The United States Military Academy (USMA) is currently conducting an experiment with laptop computers. Thirty-two cadets were issued laptop computers for use in MA205, Multivariable Calculus and SS201, Economics. They were also asked to use their laptop in the barracks instead of their desktop computer. While the Academy focused on deciding if the laptop is a viable alternative to desktops, the Department of Mathematical Sciences focused on how to use this additional technology in the classroom. Particularly, how could we use Mathcad to increase cadet discovery and understanding? We also wanted to find ways this experiment could help those without laptops.
Every classroom at West Point is equipped with a computer and projection device. Often during class instructors use Mathcad to help teach cadets how to use the program and to aid in visualizing a problem. Although better than nothing, this technique left several cadets very unfamiliar and unconfident in their ability to use technology to help solve problems. The reason for this was the time delay between seeing things in class and trying to execute the commands back in the barracks. When cadets got back to their rooms they had often forgotten the required syntax.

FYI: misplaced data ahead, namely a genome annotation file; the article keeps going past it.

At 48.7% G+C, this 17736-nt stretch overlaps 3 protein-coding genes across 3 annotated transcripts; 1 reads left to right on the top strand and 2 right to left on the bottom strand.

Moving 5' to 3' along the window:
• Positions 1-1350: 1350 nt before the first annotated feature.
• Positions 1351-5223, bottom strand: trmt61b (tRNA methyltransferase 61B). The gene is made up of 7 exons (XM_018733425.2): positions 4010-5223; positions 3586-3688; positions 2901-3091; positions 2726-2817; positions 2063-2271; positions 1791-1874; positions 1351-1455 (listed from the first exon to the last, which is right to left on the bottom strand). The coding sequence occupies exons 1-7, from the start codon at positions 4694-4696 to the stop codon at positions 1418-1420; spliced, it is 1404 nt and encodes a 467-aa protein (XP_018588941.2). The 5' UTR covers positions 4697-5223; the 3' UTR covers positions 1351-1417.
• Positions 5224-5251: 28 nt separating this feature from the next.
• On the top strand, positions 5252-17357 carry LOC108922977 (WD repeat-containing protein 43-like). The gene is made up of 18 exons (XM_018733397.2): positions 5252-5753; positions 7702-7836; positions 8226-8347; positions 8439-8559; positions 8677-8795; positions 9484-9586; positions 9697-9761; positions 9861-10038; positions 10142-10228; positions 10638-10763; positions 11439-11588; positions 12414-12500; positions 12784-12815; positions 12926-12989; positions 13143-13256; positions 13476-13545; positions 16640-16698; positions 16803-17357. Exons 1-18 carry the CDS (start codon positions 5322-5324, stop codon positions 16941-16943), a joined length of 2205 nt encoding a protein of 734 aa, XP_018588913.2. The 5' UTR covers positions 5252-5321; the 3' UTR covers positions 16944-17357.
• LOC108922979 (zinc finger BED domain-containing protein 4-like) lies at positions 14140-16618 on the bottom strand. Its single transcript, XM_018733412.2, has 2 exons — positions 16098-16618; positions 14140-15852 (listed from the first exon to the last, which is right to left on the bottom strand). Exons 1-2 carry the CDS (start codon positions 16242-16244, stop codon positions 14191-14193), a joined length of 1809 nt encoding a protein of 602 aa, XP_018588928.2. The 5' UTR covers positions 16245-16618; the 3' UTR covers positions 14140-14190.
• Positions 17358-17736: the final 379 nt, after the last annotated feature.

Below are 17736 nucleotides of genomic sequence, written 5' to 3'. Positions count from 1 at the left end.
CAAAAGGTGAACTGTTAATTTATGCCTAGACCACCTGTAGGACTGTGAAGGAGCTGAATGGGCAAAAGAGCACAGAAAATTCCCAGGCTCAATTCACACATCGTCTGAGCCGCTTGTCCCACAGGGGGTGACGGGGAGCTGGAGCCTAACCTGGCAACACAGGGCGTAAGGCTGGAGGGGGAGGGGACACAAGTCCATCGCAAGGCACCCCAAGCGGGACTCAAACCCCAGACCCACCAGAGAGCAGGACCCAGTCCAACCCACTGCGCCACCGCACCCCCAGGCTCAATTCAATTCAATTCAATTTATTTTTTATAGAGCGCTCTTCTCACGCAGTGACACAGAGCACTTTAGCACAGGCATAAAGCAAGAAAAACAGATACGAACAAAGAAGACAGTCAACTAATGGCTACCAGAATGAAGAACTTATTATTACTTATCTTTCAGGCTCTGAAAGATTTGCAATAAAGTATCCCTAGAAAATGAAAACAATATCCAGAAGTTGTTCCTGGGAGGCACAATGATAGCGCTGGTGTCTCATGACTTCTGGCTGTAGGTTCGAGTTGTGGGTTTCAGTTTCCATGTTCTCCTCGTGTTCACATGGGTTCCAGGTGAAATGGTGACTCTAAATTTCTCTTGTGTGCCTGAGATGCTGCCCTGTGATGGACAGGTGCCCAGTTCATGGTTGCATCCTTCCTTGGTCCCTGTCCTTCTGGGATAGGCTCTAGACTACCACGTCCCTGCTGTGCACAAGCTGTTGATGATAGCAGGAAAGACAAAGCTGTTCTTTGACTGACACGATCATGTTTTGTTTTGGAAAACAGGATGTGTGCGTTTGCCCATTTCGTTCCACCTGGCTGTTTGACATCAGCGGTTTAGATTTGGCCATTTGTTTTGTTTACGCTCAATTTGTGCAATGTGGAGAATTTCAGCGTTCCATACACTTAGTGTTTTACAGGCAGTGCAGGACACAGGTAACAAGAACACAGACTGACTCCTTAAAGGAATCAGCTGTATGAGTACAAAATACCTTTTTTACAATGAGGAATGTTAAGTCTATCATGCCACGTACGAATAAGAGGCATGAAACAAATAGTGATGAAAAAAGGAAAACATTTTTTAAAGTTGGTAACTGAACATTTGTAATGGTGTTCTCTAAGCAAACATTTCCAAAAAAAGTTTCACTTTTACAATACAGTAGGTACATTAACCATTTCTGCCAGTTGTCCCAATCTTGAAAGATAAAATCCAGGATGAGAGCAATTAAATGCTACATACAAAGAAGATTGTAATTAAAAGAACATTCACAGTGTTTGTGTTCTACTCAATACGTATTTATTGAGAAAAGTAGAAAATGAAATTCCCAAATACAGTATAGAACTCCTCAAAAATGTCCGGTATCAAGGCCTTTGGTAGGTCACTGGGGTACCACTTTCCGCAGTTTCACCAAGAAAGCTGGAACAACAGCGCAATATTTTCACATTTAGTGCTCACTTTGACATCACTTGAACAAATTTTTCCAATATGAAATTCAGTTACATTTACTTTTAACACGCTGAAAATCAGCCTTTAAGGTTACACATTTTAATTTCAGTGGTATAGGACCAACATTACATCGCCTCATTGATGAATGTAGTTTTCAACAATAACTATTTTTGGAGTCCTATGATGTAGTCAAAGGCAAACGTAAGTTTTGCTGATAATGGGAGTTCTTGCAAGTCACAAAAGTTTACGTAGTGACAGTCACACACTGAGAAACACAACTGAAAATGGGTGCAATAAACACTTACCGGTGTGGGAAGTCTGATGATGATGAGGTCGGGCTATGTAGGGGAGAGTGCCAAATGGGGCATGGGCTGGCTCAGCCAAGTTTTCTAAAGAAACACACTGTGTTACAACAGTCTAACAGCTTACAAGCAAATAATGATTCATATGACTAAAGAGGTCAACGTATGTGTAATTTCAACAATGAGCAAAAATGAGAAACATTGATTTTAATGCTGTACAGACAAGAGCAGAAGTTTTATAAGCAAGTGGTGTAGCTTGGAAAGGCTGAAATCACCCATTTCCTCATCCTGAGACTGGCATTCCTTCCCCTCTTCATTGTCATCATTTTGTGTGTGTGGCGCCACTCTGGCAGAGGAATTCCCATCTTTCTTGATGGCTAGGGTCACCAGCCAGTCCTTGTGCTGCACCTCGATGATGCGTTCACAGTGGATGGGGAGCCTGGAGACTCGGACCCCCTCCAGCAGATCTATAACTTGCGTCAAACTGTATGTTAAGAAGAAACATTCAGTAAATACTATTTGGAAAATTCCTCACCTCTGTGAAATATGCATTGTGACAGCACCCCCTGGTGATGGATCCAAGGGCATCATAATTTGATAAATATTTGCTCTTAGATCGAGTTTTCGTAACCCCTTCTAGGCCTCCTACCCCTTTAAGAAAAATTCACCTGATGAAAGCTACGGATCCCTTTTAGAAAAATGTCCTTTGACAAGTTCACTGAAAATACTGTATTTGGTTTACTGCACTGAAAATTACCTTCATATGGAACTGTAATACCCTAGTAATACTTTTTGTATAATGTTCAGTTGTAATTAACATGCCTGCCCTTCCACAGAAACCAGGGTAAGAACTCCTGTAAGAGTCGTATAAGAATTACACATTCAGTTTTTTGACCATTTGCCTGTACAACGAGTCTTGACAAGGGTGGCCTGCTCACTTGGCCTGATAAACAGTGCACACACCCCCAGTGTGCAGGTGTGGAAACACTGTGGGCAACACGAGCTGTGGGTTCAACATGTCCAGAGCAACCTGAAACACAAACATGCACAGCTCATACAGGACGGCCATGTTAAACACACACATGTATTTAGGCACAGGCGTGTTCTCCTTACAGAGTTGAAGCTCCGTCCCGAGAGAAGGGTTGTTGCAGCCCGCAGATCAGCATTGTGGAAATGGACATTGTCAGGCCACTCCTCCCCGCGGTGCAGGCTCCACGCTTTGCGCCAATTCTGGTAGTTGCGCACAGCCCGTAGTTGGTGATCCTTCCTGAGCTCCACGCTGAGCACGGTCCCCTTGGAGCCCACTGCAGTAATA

With laptops in the classroom there is no time delay. Cadets watch me perform operations on Mathcad and can follow along, ensuring they get the same results. If they don’t, they can immediately ask me to take a look at their worksheet. The difference is evident in student attitudes, "Before I saw the use of Mathcad as a chore and was even afraid to use it... Now I am not only more confident with Mathcad, but I enjoy using Mathcad and see the advantages."
Although my initial focus was to make cadets confident in their ability to use Mathcad, I quickly realized this was an intermediate step. What I really wanted was for cadets to better understand Multivariable Calculus by using Mathcad to perform tedious time consuming calculations or to aid in visualizing a problem. To do this I would create a worksheet and email it to cadets the day before class. As part of their assignment I asked them to "play with" the worksheet before class. During class they could ask questions and I would bring out the concepts I wanted to emphasize. This technique can also be used with students who solely have desktops.
Parametric Equations: When we study parametric equations we spend a few minutes learning the concepts, then spend several hours doing "stubby pencil" work. By using worksheets Mathcad did the "stubby pencil" work in seconds. Cadets then use the extra time to explore what affects changes in the parametric equations have on the plot. Here are a few simple examples changing the coefficients, start, and stop points. Cadets can do dozens of changes in minutes.